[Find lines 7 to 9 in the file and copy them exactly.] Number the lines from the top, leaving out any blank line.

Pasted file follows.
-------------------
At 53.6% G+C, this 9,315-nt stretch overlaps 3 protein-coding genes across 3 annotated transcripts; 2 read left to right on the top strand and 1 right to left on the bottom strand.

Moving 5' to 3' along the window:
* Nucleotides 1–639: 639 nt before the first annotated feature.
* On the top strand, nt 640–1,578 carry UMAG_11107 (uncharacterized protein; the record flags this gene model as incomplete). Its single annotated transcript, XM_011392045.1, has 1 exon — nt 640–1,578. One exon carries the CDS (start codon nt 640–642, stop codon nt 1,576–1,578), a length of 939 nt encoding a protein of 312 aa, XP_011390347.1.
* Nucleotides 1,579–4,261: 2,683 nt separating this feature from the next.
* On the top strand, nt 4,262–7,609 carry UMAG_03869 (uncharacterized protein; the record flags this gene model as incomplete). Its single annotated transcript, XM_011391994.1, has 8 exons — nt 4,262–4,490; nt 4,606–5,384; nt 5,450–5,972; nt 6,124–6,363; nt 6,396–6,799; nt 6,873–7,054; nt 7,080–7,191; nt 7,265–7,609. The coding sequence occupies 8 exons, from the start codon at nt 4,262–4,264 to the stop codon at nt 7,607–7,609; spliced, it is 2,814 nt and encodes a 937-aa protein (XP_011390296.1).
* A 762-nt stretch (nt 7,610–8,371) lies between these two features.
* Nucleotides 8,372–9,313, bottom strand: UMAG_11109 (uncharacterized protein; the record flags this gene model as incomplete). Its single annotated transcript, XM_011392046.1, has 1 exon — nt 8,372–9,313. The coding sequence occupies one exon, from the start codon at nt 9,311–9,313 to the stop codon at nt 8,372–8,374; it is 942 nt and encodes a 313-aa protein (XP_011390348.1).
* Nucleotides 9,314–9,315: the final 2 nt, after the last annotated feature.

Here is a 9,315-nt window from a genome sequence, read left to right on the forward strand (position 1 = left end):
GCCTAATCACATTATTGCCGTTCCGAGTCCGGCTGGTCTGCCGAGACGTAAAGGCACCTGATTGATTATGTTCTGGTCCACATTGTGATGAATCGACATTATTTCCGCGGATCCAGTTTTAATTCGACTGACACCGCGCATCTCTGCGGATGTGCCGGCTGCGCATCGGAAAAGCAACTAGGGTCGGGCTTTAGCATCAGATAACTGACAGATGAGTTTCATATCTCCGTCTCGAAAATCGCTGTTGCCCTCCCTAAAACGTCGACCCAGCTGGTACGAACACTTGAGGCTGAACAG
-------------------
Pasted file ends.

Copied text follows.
* A 762-nt stretch (nt 7,610–8,371) lies between these two features.
* Nucleotides 8,372–9,313, bottom strand: UMAG_11109 (uncharacterized protein; the record flags this gene model as incomplete). Its single annotated transcript, XM_011392046.1, has 1 exon — nt 8,372–9,313. The coding sequence occupies one exon, from the start codon at nt 9,311–9,313 to the stop codon at nt 8,372–8,374; it is 942 nt and encodes a 313-aa protein (XP_011390348.1).
* Nucleotides 9,314–9,315: the final 2 nt, after the last annotated feature.